Aside from the painful hypocrisy, it reads as though it is only deemed offensive because Nawaz is a Liberal Democrat…? There is multi-layered irony here. Wonder how many “but”s Clegg will utter with this one.’
However, as soon as I tried to post, comments on this thread were closed (albeit temporarily; whereas that under the article on Blair’s latest covetous bid for an absolving Nobel Peace Prize remained open). Well, the world hardly needs another commenter on a newspaper article thread. But I read that quote from the petition blurb again… confused by its strange logic: that Nawaz has caused immense offence and disrespect… because he himself (declared that he himself) did not find the cartoon offensive. The “You should be offended!” line.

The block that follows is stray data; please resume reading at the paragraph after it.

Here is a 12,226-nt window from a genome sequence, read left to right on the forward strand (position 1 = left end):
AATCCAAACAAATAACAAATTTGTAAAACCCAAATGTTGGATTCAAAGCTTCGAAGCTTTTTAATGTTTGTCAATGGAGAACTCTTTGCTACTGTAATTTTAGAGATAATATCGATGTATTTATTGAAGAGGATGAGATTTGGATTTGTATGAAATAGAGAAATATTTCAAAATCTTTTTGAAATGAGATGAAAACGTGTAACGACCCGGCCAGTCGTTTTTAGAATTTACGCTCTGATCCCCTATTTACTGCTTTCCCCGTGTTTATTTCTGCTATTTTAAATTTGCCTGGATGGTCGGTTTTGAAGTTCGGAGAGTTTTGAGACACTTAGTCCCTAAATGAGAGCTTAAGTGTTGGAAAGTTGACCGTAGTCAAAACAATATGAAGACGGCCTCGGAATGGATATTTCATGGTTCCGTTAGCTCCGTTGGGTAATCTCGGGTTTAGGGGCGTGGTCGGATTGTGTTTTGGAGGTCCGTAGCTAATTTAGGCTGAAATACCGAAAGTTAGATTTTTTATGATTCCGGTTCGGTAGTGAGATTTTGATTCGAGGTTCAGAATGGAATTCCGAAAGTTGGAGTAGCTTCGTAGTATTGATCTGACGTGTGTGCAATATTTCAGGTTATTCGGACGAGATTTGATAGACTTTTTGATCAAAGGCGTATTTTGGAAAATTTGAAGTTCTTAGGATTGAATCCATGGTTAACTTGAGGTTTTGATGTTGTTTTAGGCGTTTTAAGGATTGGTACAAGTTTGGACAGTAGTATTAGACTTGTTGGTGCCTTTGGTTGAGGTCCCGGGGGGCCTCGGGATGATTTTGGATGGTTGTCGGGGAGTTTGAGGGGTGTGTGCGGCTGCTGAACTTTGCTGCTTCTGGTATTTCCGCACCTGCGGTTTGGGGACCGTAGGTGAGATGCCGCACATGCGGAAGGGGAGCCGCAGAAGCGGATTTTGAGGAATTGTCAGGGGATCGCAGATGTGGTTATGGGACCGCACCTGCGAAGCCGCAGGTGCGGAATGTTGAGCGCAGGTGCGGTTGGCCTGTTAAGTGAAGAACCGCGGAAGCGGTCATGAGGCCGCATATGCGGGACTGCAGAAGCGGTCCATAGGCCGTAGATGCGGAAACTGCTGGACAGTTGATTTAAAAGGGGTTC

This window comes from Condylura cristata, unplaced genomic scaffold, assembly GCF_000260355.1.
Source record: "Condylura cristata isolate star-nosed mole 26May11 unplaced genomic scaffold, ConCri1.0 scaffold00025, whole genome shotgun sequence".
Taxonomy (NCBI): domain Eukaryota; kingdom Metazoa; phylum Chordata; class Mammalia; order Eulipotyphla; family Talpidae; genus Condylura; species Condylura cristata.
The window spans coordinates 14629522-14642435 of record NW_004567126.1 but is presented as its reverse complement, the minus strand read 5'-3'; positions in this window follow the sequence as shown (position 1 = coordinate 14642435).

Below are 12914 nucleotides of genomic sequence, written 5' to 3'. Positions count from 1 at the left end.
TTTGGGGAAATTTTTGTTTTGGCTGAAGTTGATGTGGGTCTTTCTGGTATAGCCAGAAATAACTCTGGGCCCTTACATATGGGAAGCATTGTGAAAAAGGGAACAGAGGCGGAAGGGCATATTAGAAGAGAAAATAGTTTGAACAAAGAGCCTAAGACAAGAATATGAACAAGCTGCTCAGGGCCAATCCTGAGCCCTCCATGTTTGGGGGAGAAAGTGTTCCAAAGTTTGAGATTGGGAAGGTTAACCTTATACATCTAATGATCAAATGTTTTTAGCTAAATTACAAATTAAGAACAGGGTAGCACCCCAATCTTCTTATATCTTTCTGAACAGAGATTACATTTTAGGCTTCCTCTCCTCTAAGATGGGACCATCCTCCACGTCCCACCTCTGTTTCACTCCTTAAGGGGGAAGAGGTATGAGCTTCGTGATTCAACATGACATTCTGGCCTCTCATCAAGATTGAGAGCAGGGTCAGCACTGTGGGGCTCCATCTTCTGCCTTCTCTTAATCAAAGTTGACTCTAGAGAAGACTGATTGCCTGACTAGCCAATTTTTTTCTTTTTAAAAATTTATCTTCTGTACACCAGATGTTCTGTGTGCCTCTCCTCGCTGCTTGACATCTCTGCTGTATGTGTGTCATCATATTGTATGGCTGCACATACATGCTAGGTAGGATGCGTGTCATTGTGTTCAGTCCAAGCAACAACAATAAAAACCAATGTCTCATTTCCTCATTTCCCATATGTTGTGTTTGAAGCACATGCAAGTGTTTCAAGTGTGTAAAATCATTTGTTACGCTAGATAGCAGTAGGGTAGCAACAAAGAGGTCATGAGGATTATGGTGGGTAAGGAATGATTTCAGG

Anyway, perhaps just as well it wasn’t posted, what with my now seemingly unjustified swipe at Clegg the Confused… who, it turns out, displayed some liberal mettle having come down on the side of the counter-petition, even though it apparently sought and garnered far fewer signatories (drawing concerned comment elsewhere).
However, this has continued as news – of a kind: on account of our news providers veering under the influence of Shafiq’s illiberal assault on democracy, it has morphed into news of the news. Deciding either they and/or the should-be-offended need protection, we were not able to see the cartoon basis of the story: Channel 4 News censored the thing, bizarrely depicting Mohamed/Muhammad as an elliptical obscurant; and Newsnight continued in its recent ‘don’t-go-there’ avoidance and didn’t show the thing at all. Kenan Malik has astutely pilloried the abject absurdity at play, which effectively results in the irony of more people viewing J&M.